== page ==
‘Unbreakable Kimmy Schmidt’ EP Robert Carlock on the Cult Comedy’s Second Season

Jane Krakowski and Ellie Kemper in Unbreakable Kimmy Schmidt.

Jane Krakowski and Ellie Kemper in Unbreakable Kimmy Schmidt. Eric Liebowitz/Netflix

The title says ‘unbreakable’ but is anyone really unbreakable? Well, so far the concept seems to be holding true for at least one person, and her name is Kimmy Schmidt.

The title character of the series, despite being held in a bunker by a deranged wannabe cult leader for over a decade (yes, this is a comedy), has remained so optimistic about life that she’s thriving as a new New Yorker, discovering the city, new opportunities and herself in the process.  Although Kimmy is most certainly an adult, it’s her newborn-like tendencies that make her, and her merry band of neurotic friends, so much fun to watch.

The series seems to be unbreakable as well, as viewers and critics alike flocked to it. In its first season, Kimmy was nominated for a slew of awards. Including seven Emmy awards, one of which was Best Comedy Series.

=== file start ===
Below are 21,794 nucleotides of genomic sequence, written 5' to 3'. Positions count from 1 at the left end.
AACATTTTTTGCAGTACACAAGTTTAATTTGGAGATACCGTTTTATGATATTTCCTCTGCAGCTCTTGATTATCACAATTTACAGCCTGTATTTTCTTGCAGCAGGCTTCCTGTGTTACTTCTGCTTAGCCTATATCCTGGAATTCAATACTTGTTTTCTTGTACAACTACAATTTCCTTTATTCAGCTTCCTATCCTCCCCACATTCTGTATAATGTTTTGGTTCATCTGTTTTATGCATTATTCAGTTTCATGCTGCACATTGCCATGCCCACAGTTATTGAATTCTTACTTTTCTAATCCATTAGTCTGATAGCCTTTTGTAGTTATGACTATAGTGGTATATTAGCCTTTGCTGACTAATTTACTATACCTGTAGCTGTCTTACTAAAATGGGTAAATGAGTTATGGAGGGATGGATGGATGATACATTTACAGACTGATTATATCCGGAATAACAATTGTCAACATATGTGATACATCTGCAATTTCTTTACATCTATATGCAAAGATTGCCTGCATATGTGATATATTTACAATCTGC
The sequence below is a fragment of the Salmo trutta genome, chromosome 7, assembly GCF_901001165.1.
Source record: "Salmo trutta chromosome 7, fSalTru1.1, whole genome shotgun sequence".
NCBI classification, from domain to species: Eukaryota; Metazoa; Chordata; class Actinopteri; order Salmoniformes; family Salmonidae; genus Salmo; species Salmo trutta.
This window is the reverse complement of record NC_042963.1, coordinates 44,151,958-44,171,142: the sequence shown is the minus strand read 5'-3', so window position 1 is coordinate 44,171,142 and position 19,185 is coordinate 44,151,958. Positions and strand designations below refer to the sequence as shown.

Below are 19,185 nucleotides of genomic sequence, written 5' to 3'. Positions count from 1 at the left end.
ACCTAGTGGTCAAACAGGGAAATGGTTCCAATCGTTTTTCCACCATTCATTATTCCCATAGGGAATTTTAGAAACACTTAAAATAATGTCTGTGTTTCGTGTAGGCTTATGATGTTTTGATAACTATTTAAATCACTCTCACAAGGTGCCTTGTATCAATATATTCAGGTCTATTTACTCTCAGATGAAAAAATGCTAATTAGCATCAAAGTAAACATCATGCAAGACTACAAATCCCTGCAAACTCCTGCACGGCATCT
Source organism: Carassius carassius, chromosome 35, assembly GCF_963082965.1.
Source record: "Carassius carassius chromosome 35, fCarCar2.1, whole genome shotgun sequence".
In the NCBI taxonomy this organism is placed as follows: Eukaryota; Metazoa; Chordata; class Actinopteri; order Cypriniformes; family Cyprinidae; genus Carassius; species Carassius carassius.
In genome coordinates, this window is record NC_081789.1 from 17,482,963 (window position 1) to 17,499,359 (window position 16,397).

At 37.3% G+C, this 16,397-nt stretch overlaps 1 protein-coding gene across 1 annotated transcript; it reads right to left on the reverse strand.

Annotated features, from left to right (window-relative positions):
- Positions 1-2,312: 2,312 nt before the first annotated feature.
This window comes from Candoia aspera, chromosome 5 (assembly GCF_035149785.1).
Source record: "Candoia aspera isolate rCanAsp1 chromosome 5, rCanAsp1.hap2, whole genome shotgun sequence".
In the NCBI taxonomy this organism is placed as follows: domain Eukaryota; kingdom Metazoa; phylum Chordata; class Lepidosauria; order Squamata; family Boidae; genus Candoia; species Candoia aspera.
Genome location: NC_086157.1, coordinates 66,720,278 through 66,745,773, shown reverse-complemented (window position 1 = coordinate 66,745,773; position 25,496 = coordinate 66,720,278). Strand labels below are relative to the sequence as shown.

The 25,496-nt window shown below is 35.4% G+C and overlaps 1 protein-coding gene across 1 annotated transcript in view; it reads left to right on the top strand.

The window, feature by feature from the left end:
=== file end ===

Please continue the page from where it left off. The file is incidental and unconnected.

As the second season gets underway, a quick analysis of why people seem so drawn to Kimmy is in order. Giving an answer that seems more realistic than laugh out loud funny, Executive Producer Robert Carlock says, “I think everyone has had something they wish hadn’t happened to them; the things they wish they could do, the missed opportunities or ways they wish they’d better spent their time.  There are a lot of ways that people find themselves in their own prisons and what everyone really wants is to be a better person. When we approach a story or a character we always have that in mind. There is something human at the core of the stories that we’re telling and I think that’s what makes the series so relatable.“

With lead character Kimmy so happy all the time, Carlock and his crew do worry that some might consider her constant optimism annoying. “ We do try to always keep an eye on that and make sure that we modulate accordingly,” says Carlock with a slight laugh. “But we don’t ever want her to lose that trait so we just make sure that she’s acting in ways that are in keeping with her character. In fact, that’s one of the things that we focus on this season – Kimmy grappling with the question, ‘how do I stay me within this crazy world?’ It’s about the moral gray areas that you run into in life, the disappointments that are sort of inevitable but yet surprising, and things like that. Hopefully, we’ve found a balance between Kimmy’s optimism and a level of realism that people will accept.”